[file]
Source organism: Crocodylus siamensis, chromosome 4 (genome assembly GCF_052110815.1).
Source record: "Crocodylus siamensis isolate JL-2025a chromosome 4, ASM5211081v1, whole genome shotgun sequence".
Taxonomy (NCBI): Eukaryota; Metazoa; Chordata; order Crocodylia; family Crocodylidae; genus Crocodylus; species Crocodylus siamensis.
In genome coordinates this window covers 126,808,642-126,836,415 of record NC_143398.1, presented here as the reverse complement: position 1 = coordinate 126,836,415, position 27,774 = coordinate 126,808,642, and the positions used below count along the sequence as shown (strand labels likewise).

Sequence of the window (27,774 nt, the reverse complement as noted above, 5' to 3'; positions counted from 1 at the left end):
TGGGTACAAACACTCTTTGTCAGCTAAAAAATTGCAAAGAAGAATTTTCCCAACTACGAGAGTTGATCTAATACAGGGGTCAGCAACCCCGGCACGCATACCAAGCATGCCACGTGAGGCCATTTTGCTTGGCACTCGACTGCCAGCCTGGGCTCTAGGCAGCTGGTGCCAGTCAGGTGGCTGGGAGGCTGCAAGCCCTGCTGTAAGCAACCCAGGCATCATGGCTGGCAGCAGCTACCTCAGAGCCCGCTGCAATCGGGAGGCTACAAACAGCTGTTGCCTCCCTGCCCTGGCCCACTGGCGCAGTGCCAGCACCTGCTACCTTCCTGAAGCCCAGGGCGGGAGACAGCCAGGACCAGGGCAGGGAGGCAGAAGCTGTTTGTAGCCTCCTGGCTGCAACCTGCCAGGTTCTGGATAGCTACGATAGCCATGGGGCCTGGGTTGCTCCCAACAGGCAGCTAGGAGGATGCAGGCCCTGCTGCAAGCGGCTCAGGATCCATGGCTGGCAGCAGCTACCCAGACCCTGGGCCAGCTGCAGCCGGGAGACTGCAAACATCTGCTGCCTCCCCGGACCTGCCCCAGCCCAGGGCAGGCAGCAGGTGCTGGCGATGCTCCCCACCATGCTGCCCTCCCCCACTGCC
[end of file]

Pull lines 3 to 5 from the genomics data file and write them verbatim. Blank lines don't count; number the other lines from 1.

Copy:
Taxonomy (NCBI): Eukaryota; Metazoa; Chordata; order Crocodylia; family Crocodylidae; genus Crocodylus; species Crocodylus siamensis.
In genome coordinates this window covers 126,808,642-126,836,415 of record NC_143398.1, presented here as the reverse complement: position 1 = coordinate 126,836,415, position 27,774 = coordinate 126,808,642, and the positions used below count along the sequence as shown (strand labels likewise).

Sequence of the window (27,774 nt, the reverse complement as noted above, 5' to 3'; positions counted from 1 at the left end):